Spring Gardening: 6 Things You Can Do to Prepare for Spring

Spring Gardening: 6 Things You Can Do to Prepare for Spring
Spring Gardening: 6 Things You Can Do to Prepare for Spring. Image source: Pixabay

Spring is the right time to start fresh, especially when it comes to the garden. If you are serious about your garden, getting things ready in the late winter will help put you on the right path to having a great garden. But what is necessary to prepare your garden for spring? Here is a checklist of the things you can do to make your garden for an incredible season. No matter if you’re a beginner or only looking for a refresher, this guide is here to help.

1.     Clean up

Throughout the winter, your garden will have been exposed to what is left behind from storms and other elements. So, about a month before planting, you want to first start by clearing all of your garden lawns and beds of leaves, broken branches, and other debris that have collected. You can even hire a pressure washing company to help clean out and wash your greenhouse. While you are at it, wash seed trays and pots to help prevent diseases.

In addition, to prep for spring, trim off any dead or broken branches. You can hire a tree cutting services such as Tree Service Eau Claire to help maintain the overall appearance and health of your landscape. If you compost, add the leaves and others to the compost, now is the excellent time to start. Then fix broken fences and gates, this will give you more time to spend in your garden during the spring and summer.

2.     Sharpen and clean tools

To the end of winter, make sure you clean and sharpen your garden tools. Properly maintaining these tools can help preserve them, and save you money in the long run, while also preventing the transfer of disease. For instance, dirty secateurs are infamous for spreading fungi and bacteria to fresh pruning wounds.

Use hot water, strong detergent, and a scourer to give these tools a thorough clean. Maintaining and sharpening your garden tools will also enhance their performance as they will give cleaner pruning cuts and will be easier to work with. Plus, use turpentine to clean any garden tool that has moving parts.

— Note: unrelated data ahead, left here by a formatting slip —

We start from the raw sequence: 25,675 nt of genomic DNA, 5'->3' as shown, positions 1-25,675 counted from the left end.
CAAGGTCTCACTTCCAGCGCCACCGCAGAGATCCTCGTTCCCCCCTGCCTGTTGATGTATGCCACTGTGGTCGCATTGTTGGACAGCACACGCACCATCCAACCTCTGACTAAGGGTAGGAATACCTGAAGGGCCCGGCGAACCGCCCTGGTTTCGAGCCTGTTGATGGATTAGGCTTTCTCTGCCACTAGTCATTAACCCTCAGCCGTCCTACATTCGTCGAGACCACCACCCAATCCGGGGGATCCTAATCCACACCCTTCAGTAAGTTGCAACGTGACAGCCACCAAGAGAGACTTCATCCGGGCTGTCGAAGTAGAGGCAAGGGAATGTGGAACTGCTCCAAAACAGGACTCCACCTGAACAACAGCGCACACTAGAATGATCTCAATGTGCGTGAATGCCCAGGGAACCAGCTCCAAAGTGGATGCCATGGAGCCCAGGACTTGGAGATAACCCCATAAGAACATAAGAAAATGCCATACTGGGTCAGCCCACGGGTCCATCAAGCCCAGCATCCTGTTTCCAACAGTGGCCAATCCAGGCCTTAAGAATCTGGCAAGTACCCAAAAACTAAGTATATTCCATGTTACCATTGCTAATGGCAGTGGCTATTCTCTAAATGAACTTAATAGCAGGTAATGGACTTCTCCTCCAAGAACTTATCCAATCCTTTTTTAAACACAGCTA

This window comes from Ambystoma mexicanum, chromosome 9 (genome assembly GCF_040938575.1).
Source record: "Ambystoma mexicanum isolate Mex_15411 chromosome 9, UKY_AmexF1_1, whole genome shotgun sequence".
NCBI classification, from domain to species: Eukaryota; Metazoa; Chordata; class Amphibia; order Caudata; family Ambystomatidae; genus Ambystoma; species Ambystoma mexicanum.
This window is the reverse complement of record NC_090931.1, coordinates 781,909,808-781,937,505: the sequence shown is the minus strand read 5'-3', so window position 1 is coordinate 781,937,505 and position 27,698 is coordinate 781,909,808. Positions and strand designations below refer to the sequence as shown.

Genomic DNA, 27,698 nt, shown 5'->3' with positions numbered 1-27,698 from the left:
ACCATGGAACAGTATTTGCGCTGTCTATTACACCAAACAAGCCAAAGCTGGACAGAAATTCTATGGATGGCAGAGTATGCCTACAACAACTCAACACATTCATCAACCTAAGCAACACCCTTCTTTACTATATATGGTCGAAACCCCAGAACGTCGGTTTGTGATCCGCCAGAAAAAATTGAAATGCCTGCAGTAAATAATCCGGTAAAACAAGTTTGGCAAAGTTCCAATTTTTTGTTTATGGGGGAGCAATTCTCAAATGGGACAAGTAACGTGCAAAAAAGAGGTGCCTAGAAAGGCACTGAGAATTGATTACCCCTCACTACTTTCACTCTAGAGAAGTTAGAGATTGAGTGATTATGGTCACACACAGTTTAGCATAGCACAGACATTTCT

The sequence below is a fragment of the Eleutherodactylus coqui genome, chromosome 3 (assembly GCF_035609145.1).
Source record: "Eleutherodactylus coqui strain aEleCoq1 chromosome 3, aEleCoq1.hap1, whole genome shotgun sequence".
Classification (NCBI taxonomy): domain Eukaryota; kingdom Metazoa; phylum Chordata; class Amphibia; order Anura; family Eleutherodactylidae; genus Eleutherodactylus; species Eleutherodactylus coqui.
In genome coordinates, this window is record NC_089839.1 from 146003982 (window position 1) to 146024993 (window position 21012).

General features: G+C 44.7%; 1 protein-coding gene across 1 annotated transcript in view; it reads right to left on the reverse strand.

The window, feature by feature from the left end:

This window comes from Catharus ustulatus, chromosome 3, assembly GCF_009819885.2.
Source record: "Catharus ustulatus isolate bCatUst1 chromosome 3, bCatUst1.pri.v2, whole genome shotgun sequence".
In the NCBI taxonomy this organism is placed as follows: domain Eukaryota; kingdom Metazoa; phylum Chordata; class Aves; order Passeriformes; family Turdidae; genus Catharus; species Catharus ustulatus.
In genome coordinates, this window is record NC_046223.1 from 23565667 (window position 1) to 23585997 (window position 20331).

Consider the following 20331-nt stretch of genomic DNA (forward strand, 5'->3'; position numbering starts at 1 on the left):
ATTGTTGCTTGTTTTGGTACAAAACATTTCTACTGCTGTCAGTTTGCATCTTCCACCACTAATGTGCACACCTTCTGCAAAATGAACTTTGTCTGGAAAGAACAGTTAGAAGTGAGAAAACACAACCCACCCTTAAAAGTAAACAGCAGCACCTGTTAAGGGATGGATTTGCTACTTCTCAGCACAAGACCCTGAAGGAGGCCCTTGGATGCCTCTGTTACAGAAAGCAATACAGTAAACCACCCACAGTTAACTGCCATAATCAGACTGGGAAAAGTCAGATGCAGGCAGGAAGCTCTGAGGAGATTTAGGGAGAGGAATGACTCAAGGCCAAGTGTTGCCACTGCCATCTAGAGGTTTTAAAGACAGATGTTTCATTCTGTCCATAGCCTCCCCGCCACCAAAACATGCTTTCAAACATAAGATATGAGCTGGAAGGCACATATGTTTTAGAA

3.     Re-energize the soil

You can start working on the soil once the frost is over. Soils tend to become compact in winter, so you need to loosen it back up by turning or tilling it. You can use a good spade or tiller to turn or till the soil to about the depth of 12 to 14 inches. Also, you should mix right in any leaf litter or mulch that is properly composted, but you should remove first if it is too fresh.

Then, add amendments and compost. You can test the soil so as to know what type of materials you may need to include. For instance, if you a poor soil, it is very important to add fertilizers to improve the soil’s nutrient content, texture, and moisture-retention.

4.     Remove weeds and mulch spots in beds

You can easily remove any weeds with shallow roots appearing in your garden. Covering bare spots with ground cover or mulch will reduce the emergence of new weeds. It is usually enough to add mulch to a depth of 3-4 inches. This is an easy way to reduce the population of slug in your garden beds.

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Image source: Supplied

When applying mulch to the garden beds or any other area, make sure you keep it a few distances away from the crowns and stems of plants and the tree trunks. This will protect the bark of young fruits and reduce rot on their stems.

5.     Prune

This time of the year, many scrubs and trees can use a good pruning. Late winter or early spring is the right time to prune because the branch structure is well visible, and you can shape the plant before it starts investing energy in its branches, and the buds break dormancy.

For example, you can prune wisteria in late winter if you want to give it a chance to rejuvenate new growth for the summer. More plants you may want to prune in late winter or early spring include Lagerstroemia (Crepe Myrtle), Rose, summer-blooming Spirea, Cercis (Redbud), Lagerstroemia (Crepe Myrtle), Cornus Canadensis (Flowering Dogwood), Buddleia (Butterfly Bush), and more.

6.     Early planting

You can start many plants indoor during the winter that you can plant out in spring. Some of these plants include potatoes, onions, some lettuces, and artichokes. Perennials and bulbs tend to be easy to plant – dig the hole at the right spacing and depth, if necessary, add amendments and include the root/bulb ball and make sure that is the crown is at the right soil level.

Furthermore, to shield your seedlings, you can plant the dense planters with beer traps to stop snails and slugs when they become active in the spring. When you keep your seed trays indoors, you can spend your time outdoor cleaning your beds for the spring.

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